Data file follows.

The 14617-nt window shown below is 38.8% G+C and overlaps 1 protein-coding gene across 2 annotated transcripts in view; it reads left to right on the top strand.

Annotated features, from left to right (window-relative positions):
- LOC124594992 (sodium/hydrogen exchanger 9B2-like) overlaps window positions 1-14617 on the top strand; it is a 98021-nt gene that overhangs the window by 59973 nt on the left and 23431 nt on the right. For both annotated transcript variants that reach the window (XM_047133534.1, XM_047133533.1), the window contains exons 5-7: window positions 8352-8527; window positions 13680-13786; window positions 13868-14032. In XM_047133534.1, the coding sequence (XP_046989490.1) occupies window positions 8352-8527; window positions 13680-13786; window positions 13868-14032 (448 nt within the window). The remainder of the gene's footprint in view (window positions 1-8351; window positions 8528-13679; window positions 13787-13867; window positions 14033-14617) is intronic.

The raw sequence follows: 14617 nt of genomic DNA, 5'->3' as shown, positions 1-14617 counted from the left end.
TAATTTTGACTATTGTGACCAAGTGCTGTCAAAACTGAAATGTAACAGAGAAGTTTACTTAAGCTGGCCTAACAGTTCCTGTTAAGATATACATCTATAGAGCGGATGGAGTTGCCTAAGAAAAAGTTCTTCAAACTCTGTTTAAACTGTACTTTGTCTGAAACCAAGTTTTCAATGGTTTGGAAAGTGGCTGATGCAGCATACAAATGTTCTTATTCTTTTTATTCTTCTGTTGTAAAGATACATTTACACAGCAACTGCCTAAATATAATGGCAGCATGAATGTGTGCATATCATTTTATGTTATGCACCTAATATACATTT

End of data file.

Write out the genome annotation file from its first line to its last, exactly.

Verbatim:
The 14617-nt window shown below is 38.8% G+C and overlaps 1 protein-coding gene across 2 annotated transcripts in view; it reads left to right on the top strand.

Annotated features, from left to right (window-relative positions):
- LOC124594992 (sodium/hydrogen exchanger 9B2-like) overlaps window positions 1-14617 on the top strand; it is a 98021-nt gene that overhangs the window by 59973 nt on the left and 23431 nt on the right. For both annotated transcript variants that reach the window (XM_047133534.1, XM_047133533.1), the window contains exons 5-7: window positions 8352-8527; window positions 13680-13786; window positions 13868-14032. In XM_047133534.1, the coding sequence (XP_046989490.1) occupies window positions 8352-8527; window positions 13680-13786; window positions 13868-14032 (448 nt within the window). The remainder of the gene's footprint in view (window positions 1-8351; window positions 8528-13679; window positions 13787-13867; window positions 14033-14617) is intronic.

The raw sequence follows: 14617 nt of genomic DNA, 5'->3' as shown, positions 1-14617 counted from the left end.
TAATTTTGACTATTGTGACCAAGTGCTGTCAAAACTGAAATGTAACAGAGAAGTTTACTTAAGCTGGCCTAACAGTTCCTGTTAAGATATACATCTATAGAGCGGATGGAGTTGCCTAAGAAAAAGTTCTTCAAACTCTGTTTAAACTGTACTTTGTCTGAAACCAAGTTTTCAATGGTTTGGAAAGTGGCTGATGCAGCATACAAATGTTCTTATTCTTTTTATTCTTCTGTTGTAAAGATACATTTACACAGCAACTGCCTAAATATAATGGCAGCATGAATGTGTGCATATCATTTTATGTTATGCACCTAATATACATTT